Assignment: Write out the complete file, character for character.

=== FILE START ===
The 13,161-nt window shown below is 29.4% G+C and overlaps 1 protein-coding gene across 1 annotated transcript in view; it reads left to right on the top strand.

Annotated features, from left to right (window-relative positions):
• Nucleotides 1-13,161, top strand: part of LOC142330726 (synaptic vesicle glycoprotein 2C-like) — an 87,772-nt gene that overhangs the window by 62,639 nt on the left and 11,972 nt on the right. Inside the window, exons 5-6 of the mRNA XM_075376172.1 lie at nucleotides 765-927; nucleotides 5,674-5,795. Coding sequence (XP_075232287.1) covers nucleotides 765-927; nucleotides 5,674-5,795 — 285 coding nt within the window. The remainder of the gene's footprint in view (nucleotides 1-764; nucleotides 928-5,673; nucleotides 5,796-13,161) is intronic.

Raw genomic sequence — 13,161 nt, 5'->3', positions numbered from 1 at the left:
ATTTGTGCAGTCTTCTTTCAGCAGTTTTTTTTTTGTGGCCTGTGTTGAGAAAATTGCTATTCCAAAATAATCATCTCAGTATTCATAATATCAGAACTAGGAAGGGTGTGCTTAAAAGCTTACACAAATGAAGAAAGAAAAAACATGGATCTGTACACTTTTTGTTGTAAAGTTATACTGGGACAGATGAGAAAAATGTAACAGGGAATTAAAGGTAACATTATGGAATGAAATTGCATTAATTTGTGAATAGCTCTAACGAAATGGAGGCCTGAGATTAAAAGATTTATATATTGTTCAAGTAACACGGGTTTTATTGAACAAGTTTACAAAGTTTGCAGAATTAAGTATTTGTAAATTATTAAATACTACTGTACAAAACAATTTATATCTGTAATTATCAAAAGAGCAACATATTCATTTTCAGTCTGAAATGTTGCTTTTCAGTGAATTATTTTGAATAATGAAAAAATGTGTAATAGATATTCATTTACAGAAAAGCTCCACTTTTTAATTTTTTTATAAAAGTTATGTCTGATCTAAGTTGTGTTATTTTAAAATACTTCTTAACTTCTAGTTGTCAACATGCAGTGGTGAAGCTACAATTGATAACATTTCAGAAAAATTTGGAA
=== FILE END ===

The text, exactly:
The 13,161-nt window shown below is 29.4% G+C and overlaps 1 protein-coding gene across 1 annotated transcript in view; it reads left to right on the top strand.

Annotated features, from left to right (window-relative positions):
• Nucleotides 1-13,161, top strand: part of LOC142330726 (synaptic vesicle glycoprotein 2C-like) — an 87,772-nt gene that overhangs the window by 62,639 nt on the left and 11,972 nt on the right. Inside the window, exons 5-6 of the mRNA XM_075376172.1 lie at nucleotides 765-927; nucleotides 5,674-5,795. Coding sequence (XP_075232287.1) covers nucleotides 765-927; nucleotides 5,674-5,795 — 285 coding nt within the window. The remainder of the gene's footprint in view (nucleotides 1-764; nucleotides 928-5,673; nucleotides 5,796-13,161) is intronic.

Raw genomic sequence — 13,161 nt, 5'->3', positions numbered from 1 at the left:
ATTTGTGCAGTCTTCTTTCAGCAGTTTTTTTTTTGTGGCCTGTGTTGAGAAAATTGCTATTCCAAAATAATCATCTCAGTATTCATAATATCAGAACTAGGAAGGGTGTGCTTAAAAGCTTACACAAATGAAGAAAGAAAAAACATGGATCTGTACACTTTTTGTTGTAAAGTTATACTGGGACAGATGAGAAAAATGTAACAGGGAATTAAAGGTAACATTATGGAATGAAATTGCATTAATTTGTGAATAGCTCTAACGAAATGGAGGCCTGAGATTAAAAGATTTATATATTGTTCAAGTAACACGGGTTTTATTGAACAAGTTTACAAAGTTTGCAGAATTAAGTATTTGTAAATTATTAAATACTACTGTACAAAACAATTTATATCTGTAATTATCAAAAGAGCAACATATTCATTTTCAGTCTGAAATGTTGCTTTTCAGTGAATTATTTTGAATAATGAAAAAATGTGTAATAGATATTCATTTACAGAAAAGCTCCACTTTTTAATTTTTTTATAAAAGTTATGTCTGATCTAAGTTGTGTTATTTTAAAATACTTCTTAACTTCTAGTTGTCAACATGCAGTGGTGAAGCTACAATTGATAACATTTCAGAAAAATTTGGAA